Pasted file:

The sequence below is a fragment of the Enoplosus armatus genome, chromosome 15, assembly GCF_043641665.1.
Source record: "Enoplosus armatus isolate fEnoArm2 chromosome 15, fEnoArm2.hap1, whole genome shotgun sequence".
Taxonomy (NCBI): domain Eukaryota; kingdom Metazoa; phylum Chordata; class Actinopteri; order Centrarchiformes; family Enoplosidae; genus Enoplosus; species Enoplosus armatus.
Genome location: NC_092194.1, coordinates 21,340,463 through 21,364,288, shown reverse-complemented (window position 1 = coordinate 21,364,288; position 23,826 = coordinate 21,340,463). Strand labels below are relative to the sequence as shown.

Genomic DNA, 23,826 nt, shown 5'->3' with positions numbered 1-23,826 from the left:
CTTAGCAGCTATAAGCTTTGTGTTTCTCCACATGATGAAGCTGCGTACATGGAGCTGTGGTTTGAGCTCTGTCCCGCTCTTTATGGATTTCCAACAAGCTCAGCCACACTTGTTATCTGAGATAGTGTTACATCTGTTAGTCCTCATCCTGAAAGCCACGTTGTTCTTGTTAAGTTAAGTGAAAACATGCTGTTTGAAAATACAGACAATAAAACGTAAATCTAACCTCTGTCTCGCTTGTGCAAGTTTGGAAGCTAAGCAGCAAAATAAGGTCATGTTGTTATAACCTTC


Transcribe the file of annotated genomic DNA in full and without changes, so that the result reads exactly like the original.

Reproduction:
The sequence below is a fragment of the Enoplosus armatus genome, chromosome 15, assembly GCF_043641665.1.
Source record: "Enoplosus armatus isolate fEnoArm2 chromosome 15, fEnoArm2.hap1, whole genome shotgun sequence".
Taxonomy (NCBI): domain Eukaryota; kingdom Metazoa; phylum Chordata; class Actinopteri; order Centrarchiformes; family Enoplosidae; genus Enoplosus; species Enoplosus armatus.
Genome location: NC_092194.1, coordinates 21,340,463 through 21,364,288, shown reverse-complemented (window position 1 = coordinate 21,364,288; position 23,826 = coordinate 21,340,463). Strand labels below are relative to the sequence as shown.

Genomic DNA, 23,826 nt, shown 5'->3' with positions numbered 1-23,826 from the left:
CTTAGCAGCTATAAGCTTTGTGTTTCTCCACATGATGAAGCTGCGTACATGGAGCTGTGGTTTGAGCTCTGTCCCGCTCTTTATGGATTTCCAACAAGCTCAGCCACACTTGTTATCTGAGATAGTGTTACATCTGTTAGTCCTCATCCTGAAAGCCACGTTGTTCTTGTTAAGTTAAGTGAAAACATGCTGTTTGAAAATACAGACAATAAAACGTAAATCTAACCTCTGTCTCGCTTGTGCAAGTTTGGAAGCTAAGCAGCAAAATAAGGTCATGTTGTTATAACCTTC